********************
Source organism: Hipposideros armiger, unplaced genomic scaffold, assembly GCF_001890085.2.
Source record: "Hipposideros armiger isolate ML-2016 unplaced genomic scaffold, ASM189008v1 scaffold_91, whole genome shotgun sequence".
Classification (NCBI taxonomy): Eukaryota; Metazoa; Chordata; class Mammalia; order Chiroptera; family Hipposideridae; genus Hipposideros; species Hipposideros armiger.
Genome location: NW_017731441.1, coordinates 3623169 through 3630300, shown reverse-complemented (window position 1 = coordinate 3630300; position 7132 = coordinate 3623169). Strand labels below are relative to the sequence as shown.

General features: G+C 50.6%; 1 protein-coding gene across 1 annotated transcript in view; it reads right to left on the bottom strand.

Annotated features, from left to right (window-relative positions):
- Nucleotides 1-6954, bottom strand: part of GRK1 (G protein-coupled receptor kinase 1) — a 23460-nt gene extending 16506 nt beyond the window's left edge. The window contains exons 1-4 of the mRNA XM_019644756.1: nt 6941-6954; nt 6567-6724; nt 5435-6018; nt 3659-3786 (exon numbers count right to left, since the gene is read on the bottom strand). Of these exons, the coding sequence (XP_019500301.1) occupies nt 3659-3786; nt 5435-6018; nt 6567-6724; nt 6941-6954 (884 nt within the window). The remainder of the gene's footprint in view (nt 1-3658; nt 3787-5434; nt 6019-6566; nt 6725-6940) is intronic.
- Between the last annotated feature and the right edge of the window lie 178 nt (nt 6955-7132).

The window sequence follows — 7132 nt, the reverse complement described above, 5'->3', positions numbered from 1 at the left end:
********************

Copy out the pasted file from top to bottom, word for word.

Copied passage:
Source organism: Hipposideros armiger, unplaced genomic scaffold, assembly GCF_001890085.2.
Source record: "Hipposideros armiger isolate ML-2016 unplaced genomic scaffold, ASM189008v1 scaffold_91, whole genome shotgun sequence".
Classification (NCBI taxonomy): Eukaryota; Metazoa; Chordata; class Mammalia; order Chiroptera; family Hipposideridae; genus Hipposideros; species Hipposideros armiger.
Genome location: NW_017731441.1, coordinates 3623169 through 3630300, shown reverse-complemented (window position 1 = coordinate 3630300; position 7132 = coordinate 3623169). Strand labels below are relative to the sequence as shown.

General features: G+C 50.6%; 1 protein-coding gene across 1 annotated transcript in view; it reads right to left on the bottom strand.

Annotated features, from left to right (window-relative positions):
- Nucleotides 1-6954, bottom strand: part of GRK1 (G protein-coupled receptor kinase 1) — a 23460-nt gene extending 16506 nt beyond the window's left edge. The window contains exons 1-4 of the mRNA XM_019644756.1: nt 6941-6954; nt 6567-6724; nt 5435-6018; nt 3659-3786 (exon numbers count right to left, since the gene is read on the bottom strand). Of these exons, the coding sequence (XP_019500301.1) occupies nt 3659-3786; nt 5435-6018; nt 6567-6724; nt 6941-6954 (884 nt within the window). The remainder of the gene's footprint in view (nt 1-3658; nt 3787-5434; nt 6019-6566; nt 6725-6940) is intronic.
- Between the last annotated feature and the right edge of the window lie 178 nt (nt 6955-7132).

The window sequence follows — 7132 nt, the reverse complement described above, 5'->3', positions numbered from 1 at the left end: